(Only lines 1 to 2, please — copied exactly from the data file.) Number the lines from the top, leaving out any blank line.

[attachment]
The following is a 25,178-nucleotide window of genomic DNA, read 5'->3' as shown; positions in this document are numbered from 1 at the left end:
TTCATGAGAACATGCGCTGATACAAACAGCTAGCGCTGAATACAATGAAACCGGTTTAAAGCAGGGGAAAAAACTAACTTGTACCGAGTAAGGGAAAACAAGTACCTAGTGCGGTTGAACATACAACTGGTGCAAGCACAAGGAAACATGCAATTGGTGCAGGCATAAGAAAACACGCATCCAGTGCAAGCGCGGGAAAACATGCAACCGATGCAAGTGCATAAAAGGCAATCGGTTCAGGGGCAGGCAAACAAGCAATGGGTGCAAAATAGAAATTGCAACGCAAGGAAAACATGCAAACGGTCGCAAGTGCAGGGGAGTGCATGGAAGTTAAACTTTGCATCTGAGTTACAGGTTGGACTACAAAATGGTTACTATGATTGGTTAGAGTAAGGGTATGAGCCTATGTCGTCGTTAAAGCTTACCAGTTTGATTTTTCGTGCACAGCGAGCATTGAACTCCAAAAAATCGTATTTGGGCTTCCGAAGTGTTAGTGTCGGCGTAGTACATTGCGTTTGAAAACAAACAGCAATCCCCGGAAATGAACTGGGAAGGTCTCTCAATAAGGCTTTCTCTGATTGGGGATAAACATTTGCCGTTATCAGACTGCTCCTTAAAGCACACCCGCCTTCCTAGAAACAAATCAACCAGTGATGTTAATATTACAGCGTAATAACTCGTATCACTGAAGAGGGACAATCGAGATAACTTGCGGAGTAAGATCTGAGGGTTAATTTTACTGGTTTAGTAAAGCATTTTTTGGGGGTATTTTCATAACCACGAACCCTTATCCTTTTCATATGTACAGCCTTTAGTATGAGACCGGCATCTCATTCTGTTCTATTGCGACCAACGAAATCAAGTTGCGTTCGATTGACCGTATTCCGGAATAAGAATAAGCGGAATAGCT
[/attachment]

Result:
The following is a 25,178-nucleotide window of genomic DNA, read 5'->3' as shown; positions in this document are numbered from 1 at the left end:
TTCATGAGAACATGCGCTGATACAAACAGCTAGCGCTGAATACAATGAAACCGGTTTAAAGCAGGGGAAAAAACTAACTTGTACCGAGTAAGGGAAAACAAGTACCTAGTGCGGTTGAACATACAACTGGTGCAAGCACAAGGAAACATGCAATTGGTGCAGGCATAAGAAAACACGCATCCAGTGCAAGCGCGGGAAAACATGCAACCGATGCAAGTGCATAAAAGGCAATCGGTTCAGGGGCAGGCAAACAAGCAATGGGTGCAAAATAGAAATTGCAACGCAAGGAAAACATGCAAACGGTCGCAAGTGCAGGGGAGTGCATGGAAGTTAAACTTTGCATCTGAGTTACAGGTTGGACTACAAAATGGTTACTATGATTGGTTAGAGTAAGGGTATGAGCCTATGTCGTCGTTAAAGCTTACCAGTTTGATTTTTCGTGCACAGCGAGCATTGAACTCCAAAAAATCGTATTTGGGCTTCCGAAGTGTTAGTGTCGGCGTAGTACATTGCGTTTGAAAACAAACAGCAATCCCCGGAAATGAACTGGGAAGGTCTCTCAATAAGGCTTTCTCTGATTGGGGATAAACATTTGCCGTTATCAGACTGCTCCTTAAAGCACACCCGCCTTCCTAGAAACAAATCAACCAGTGATGTTAATATTACAGCGTAATAACTCGTATCACTGAAGAGGGACAATCGAGATAACTTGCGGAGTAAGATCTGAGGGTTAATTTTACTGGTTTAGTAAAGCATTTTTTGGGGGTATTTTCATAACCACGAACCCTTATCCTTTTCATATGTACAGCCTTTAGTATGAGACCGGCATCTCATTCTGTTCTATTGCGACCAACGAAATCAAGTTGCGTTCGATTGACCGTATTCCGGAATAAGAATAAGCGGAATAGCT